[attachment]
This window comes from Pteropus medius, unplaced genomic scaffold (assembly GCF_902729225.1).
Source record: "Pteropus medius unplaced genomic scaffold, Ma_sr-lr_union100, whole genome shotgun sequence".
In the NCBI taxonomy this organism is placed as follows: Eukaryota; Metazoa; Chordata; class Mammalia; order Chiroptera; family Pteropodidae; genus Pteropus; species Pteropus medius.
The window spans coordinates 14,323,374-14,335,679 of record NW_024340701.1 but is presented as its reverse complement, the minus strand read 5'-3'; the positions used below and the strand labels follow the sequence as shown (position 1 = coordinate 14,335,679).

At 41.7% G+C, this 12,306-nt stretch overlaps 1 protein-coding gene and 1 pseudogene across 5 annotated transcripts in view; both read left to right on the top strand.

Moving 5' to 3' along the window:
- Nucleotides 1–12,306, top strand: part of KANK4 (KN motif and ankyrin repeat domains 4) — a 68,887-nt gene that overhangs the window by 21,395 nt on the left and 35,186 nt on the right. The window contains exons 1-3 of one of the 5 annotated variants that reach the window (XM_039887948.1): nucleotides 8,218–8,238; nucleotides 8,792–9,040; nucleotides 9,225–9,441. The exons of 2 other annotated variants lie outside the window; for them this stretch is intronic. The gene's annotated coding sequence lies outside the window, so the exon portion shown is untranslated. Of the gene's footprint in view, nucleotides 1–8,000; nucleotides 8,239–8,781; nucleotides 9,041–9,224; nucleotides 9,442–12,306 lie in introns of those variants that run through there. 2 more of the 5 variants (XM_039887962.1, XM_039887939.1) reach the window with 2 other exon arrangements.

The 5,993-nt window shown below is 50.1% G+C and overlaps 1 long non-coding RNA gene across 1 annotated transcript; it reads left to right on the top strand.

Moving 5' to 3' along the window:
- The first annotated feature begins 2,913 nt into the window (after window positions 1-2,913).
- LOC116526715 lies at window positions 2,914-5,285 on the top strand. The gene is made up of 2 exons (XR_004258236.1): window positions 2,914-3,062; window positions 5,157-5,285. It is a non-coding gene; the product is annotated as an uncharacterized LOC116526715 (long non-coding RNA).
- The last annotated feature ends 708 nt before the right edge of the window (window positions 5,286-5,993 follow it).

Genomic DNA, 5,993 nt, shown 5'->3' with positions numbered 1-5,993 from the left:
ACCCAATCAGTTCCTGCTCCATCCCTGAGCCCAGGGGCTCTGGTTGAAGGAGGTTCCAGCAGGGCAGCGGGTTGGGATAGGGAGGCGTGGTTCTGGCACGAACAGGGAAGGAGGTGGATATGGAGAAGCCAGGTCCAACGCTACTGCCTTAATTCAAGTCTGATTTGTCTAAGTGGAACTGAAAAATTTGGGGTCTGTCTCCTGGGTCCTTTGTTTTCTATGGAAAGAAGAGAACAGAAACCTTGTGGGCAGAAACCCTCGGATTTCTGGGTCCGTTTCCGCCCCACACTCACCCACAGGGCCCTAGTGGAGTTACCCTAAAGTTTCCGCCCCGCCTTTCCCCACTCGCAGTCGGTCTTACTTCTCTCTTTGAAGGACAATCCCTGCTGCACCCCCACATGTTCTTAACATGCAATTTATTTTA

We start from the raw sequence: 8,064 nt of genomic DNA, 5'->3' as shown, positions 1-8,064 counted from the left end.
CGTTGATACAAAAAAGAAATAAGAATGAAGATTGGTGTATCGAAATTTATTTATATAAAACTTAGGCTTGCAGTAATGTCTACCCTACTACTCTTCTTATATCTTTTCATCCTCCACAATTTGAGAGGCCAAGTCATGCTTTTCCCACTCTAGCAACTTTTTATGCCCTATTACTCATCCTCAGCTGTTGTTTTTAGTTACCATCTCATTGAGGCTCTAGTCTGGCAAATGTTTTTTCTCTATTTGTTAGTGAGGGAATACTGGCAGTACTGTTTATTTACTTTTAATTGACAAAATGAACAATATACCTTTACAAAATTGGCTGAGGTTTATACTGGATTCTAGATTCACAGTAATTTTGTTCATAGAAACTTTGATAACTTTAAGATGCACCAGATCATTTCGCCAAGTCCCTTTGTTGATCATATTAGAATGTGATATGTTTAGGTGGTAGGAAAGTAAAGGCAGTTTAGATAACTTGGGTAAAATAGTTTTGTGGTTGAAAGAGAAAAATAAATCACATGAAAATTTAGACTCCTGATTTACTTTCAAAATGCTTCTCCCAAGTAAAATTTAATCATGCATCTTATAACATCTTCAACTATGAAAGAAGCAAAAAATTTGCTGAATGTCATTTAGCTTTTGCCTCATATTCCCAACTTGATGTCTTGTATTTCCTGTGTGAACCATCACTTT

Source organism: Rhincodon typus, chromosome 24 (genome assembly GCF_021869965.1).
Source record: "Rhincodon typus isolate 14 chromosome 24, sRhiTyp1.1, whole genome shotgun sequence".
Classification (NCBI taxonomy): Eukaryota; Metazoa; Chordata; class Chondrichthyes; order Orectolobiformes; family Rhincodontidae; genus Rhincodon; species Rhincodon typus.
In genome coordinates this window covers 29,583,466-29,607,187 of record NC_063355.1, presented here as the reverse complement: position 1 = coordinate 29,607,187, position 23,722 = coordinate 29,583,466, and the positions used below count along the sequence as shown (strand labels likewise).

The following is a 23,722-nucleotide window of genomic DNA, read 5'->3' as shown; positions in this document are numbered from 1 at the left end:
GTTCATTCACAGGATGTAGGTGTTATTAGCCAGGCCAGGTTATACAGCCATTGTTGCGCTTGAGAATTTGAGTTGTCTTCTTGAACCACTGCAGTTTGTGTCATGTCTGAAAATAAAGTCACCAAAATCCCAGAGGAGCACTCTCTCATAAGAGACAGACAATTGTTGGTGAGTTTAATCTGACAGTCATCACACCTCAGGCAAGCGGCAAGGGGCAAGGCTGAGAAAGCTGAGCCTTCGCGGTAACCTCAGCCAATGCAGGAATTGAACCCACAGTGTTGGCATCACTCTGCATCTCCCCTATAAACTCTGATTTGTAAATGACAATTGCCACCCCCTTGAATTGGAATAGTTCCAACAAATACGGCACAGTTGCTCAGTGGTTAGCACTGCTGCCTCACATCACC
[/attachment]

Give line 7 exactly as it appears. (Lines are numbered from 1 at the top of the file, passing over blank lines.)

- Nucleotides 1–12,306, top strand: part of KANK4 (KN motif and ankyrin repeat domains 4) — a 68,887-nt gene that overhangs the window by 21,395 nt on the left and 35,186 nt on the right. The window contains exons 1-3 of one of the 5 annotated variants that reach the window (XM_039887948.1): nucleotides 8,218–8,238; nucleotides 8,792–9,040; nucleotides 9,225–9,441. The exons of 2 other annotated variants lie outside the window; for them this stretch is intronic. The gene's annotated coding sequence lies outside the window, so the exon portion shown is untranslated. Of the gene's footprint in view, nucleotides 1–8,000; nucleotides 8,239–8,781; nucleotides 9,041–9,224; nucleotides 9,442–12,306 lie in introns of those variants that run through there. 2 more of the 5 variants (XM_039887962.1, XM_039887939.1) reach the window with 2 other exon arrangements.